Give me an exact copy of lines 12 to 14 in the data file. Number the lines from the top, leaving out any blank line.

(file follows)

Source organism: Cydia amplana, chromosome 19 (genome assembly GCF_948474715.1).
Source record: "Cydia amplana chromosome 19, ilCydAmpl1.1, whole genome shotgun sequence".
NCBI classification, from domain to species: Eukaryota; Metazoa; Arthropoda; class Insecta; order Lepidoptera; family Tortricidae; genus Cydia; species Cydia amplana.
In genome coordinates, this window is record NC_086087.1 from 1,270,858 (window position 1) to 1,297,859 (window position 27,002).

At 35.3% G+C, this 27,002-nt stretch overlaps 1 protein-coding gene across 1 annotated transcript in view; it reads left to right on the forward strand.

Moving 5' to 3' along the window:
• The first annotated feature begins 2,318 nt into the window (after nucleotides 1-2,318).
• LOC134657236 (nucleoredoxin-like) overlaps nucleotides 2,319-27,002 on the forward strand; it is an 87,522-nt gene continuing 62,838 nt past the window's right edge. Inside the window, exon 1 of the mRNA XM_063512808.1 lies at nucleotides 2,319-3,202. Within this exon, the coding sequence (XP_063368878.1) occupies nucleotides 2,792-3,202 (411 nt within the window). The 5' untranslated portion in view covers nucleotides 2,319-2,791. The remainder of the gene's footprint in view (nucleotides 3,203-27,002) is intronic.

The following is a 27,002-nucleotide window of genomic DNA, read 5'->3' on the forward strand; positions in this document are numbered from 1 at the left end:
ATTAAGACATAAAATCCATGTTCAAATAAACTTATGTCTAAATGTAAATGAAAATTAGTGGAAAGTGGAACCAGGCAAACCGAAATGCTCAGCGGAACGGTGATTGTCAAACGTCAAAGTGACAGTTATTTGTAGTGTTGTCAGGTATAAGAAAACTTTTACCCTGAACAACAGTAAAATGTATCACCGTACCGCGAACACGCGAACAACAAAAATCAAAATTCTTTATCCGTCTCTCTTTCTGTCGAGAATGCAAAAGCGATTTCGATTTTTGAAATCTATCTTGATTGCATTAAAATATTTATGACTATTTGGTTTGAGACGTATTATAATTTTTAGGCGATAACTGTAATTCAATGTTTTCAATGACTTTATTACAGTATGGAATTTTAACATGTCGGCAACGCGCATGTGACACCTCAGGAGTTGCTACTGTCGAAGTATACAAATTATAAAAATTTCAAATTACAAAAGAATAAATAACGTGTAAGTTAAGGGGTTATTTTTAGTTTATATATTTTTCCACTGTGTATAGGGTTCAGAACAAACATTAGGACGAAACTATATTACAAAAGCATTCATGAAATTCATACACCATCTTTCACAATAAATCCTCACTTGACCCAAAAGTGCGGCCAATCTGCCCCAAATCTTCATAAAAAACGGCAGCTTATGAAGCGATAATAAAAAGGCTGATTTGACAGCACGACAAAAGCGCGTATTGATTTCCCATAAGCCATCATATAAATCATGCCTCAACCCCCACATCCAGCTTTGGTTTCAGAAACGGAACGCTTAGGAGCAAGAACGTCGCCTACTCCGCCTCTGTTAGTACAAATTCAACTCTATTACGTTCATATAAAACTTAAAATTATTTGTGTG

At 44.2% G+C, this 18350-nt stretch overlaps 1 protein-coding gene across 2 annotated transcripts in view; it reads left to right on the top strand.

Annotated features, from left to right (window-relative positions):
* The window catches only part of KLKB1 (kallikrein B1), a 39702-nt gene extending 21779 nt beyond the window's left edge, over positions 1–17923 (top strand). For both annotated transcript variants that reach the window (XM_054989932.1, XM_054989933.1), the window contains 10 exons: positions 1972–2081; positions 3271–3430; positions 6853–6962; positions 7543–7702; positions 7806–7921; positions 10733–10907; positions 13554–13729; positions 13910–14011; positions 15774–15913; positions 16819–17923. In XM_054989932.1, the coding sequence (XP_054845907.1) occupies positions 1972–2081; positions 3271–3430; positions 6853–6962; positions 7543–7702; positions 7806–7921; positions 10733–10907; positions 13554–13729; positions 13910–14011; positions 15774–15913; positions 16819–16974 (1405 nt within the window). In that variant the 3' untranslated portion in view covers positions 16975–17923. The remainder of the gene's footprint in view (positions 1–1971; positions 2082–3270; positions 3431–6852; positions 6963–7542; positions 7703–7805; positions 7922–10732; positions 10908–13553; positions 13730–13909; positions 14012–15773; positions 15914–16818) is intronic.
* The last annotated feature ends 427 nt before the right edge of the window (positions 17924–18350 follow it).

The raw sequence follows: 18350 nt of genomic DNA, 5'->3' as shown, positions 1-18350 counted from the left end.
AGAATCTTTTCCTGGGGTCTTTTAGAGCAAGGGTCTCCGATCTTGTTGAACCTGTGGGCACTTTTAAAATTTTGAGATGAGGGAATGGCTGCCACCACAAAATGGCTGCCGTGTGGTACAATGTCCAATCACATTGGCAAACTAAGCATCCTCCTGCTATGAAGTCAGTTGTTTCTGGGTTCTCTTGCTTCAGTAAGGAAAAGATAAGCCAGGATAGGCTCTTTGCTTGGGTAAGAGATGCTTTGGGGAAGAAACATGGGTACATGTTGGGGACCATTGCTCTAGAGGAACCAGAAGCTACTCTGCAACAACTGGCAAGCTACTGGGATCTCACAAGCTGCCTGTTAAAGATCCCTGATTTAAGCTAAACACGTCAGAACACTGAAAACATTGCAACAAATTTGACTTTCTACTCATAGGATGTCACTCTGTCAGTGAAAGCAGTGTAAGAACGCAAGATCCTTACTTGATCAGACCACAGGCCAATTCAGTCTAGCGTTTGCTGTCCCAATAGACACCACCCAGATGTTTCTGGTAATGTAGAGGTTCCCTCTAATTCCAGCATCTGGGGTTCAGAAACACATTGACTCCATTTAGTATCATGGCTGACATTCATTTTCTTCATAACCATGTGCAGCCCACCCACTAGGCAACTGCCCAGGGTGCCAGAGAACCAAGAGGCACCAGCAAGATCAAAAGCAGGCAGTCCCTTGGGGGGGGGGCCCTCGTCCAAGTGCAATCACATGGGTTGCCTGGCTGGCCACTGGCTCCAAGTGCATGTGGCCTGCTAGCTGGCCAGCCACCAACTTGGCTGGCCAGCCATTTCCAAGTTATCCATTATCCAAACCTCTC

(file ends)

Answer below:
Annotated features, from left to right (window-relative positions):
* The window catches only part of KLKB1 (kallikrein B1), a 39702-nt gene extending 21779 nt beyond the window's left edge, over positions 1–17923 (top strand). For both annotated transcript variants that reach the window (XM_054989932.1, XM_054989933.1), the window contains 10 exons: positions 1972–2081; positions 3271–3430; positions 6853–6962; positions 7543–7702; positions 7806–7921; positions 10733–10907; positions 13554–13729; positions 13910–14011; positions 15774–15913; positions 16819–17923. In XM_054989932.1, the coding sequence (XP_054845907.1) occupies positions 1972–2081; positions 3271–3430; positions 6853–6962; positions 7543–7702; positions 7806–7921; positions 10733–10907; positions 13554–13729; positions 13910–14011; positions 15774–15913; positions 16819–16974 (1405 nt within the window). In that variant the 3' untranslated portion in view covers positions 16975–17923. The remainder of the gene's footprint in view (positions 1–1971; positions 2082–3270; positions 3431–6852; positions 6963–7542; positions 7703–7805; positions 7922–10732; positions 10908–13553; positions 13730–13909; positions 14012–15773; positions 15914–16818) is intronic.
* The last annotated feature ends 427 nt before the right edge of the window (positions 17924–18350 follow it).